LUCKNOW, India (RNS) At Eid al-Adha prayers this week, a hundred Shiite and Sunni Muslims offered joint prayers as a show of peace between two Muslim sects often better known for their bitter conflicts.
The prayer took place in a Shiite shrine but was led by a Sunni imam as part of an initiative by a volunteer group called Shoulder to Shoulder.
“In Uttar Pradesh sectarian tensions surfaced occasionally between the two sects,” said Arif Durrani, a member of Shoulder to Shoulder. “We came up with this idea of joint Shia-Sunni congregational prayer.”
Around 85 percent of world’s Muslims are Sunni and about 15 percent are Shiite. The groups rarely pray together.
Their differences date back to the 14-century-and involve a dispute over the succession to Prophet Muhammad for leadership of the Muslim community. Since that time, the sects’ religious rituals, traditions and customs — mostly related to legal codes — have followed two different routes.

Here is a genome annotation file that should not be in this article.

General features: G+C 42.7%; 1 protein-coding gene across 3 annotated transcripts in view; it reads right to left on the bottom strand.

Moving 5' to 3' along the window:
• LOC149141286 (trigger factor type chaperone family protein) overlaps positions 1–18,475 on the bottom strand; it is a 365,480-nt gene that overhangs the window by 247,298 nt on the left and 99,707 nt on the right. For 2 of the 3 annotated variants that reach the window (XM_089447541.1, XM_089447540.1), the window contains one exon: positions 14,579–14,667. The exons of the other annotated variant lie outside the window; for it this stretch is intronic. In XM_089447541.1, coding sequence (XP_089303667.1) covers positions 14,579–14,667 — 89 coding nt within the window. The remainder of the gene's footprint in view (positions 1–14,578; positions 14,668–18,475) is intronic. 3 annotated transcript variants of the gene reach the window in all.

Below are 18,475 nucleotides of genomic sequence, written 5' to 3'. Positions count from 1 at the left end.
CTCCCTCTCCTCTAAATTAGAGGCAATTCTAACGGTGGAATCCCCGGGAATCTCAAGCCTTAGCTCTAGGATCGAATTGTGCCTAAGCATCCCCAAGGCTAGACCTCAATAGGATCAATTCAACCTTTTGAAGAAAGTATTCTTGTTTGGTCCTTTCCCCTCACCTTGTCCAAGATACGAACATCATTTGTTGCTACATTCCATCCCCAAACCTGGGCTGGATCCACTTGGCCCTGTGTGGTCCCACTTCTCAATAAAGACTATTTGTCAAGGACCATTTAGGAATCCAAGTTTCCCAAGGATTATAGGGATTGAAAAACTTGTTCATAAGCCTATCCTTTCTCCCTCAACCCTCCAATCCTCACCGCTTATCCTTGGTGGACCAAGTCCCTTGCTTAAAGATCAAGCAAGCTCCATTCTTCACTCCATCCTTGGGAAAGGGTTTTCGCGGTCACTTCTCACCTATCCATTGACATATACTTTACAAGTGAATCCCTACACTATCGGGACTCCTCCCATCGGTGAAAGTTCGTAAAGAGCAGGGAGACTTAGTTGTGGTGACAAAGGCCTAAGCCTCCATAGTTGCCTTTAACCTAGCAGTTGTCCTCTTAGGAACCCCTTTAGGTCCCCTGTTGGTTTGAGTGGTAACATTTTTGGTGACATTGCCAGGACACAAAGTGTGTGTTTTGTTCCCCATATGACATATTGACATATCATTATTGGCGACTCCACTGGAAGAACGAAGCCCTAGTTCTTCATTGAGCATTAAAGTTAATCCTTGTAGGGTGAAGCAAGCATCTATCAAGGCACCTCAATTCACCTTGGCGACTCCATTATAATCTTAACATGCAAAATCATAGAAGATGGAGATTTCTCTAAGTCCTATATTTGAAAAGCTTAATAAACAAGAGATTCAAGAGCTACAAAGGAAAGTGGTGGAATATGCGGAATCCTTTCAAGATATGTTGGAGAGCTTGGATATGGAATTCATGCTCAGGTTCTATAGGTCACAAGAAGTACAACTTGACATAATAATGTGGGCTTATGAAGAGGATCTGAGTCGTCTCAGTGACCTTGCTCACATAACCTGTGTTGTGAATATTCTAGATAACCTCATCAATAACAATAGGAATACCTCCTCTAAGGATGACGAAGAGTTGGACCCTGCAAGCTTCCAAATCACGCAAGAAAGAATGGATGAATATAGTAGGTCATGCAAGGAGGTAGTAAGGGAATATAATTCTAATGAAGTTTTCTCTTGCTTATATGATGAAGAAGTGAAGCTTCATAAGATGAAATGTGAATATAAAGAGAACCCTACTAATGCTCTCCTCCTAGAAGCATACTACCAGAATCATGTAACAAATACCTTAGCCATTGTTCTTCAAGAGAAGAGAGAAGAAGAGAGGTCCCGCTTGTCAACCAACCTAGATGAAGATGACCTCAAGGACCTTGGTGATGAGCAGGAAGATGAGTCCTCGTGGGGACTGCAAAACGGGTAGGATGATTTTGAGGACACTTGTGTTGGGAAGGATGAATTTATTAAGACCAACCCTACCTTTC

But violence between Shiites and Sunnis has intensified in recent years, especially in Syria, Iraq, Saudi Arabia, and in areas controlled by the Islamic State group, which has launched fierce attacks against Shiites in west Asia.